Church of England backs women bishops
LONDON (AFP) - The Church of England has come out in favour of consecrating women bishops, saying it was "theologically justified."
The synod of clergy and laity meeting in York, northern England, Saturday backed the majority opinion of the church's bishops by 288 votes to 119, giving the green light to Archbishop of Canterbury Rowan Williams to form a commission from Monday to consider the question.
The issue, along with that of gay clergy, could prove divisive for the worldwide Anglican communion of 77 million believers, whose traditionalists are unhappy with the idea of women priests, let alone bishops.
Experts say that the first bishop to emerge from the ranks of the church's 2,000 female clergy could be consecrated around 2012, 28 years after female priests were authorised.
In a speech before the vote, the Church of England's second ranking cleric, Archbishop of York John Sentamu, paid tribute to "Anglican women who have ... kept the faith and remained loyal to the Church of England."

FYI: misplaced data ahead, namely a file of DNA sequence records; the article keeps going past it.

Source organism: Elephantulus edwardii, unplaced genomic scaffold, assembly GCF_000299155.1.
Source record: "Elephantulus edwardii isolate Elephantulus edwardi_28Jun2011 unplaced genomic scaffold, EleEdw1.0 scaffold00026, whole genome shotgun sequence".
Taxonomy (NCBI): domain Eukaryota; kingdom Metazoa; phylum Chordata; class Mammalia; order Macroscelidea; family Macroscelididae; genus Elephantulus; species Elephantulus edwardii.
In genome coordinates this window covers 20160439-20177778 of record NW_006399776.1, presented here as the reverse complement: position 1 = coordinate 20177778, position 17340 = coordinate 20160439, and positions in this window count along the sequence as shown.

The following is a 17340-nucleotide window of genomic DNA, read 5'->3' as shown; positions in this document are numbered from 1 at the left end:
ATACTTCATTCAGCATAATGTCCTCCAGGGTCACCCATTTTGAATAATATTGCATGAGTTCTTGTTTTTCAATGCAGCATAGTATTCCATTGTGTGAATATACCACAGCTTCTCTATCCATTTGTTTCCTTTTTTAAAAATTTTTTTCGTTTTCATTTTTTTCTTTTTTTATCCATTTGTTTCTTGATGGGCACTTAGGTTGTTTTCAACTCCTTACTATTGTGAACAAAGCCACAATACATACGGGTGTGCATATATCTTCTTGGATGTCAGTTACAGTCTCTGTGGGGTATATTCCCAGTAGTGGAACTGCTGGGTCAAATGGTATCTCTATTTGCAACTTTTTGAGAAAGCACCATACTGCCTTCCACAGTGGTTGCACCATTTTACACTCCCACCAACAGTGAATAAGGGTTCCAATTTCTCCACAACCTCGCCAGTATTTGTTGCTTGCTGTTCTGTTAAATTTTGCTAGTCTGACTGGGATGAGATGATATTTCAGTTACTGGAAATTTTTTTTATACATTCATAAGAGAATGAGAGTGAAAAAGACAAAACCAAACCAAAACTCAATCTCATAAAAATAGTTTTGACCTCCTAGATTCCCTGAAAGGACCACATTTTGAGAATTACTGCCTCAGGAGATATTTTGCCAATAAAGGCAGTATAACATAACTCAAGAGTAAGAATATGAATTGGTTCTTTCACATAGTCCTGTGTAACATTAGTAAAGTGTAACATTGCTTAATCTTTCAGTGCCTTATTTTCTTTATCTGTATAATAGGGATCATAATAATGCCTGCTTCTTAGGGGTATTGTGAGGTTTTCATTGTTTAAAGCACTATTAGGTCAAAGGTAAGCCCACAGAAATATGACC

But Sentamu, the Church of England's first black archbishop, warned that "It would become more difficult for Roman Catholic and Eastern Orthodox to regard a church with women bishops as part of the universal Catholic Church."
Currently 14 out of the 38 Anglican churches in the world have approved the idea of women bishops. Last month US Episcopalians became the first to choose a female leader, Bishop Katharine Jefferts Schori, after already causing controversy by consecrating an openly gay bishop in 2003.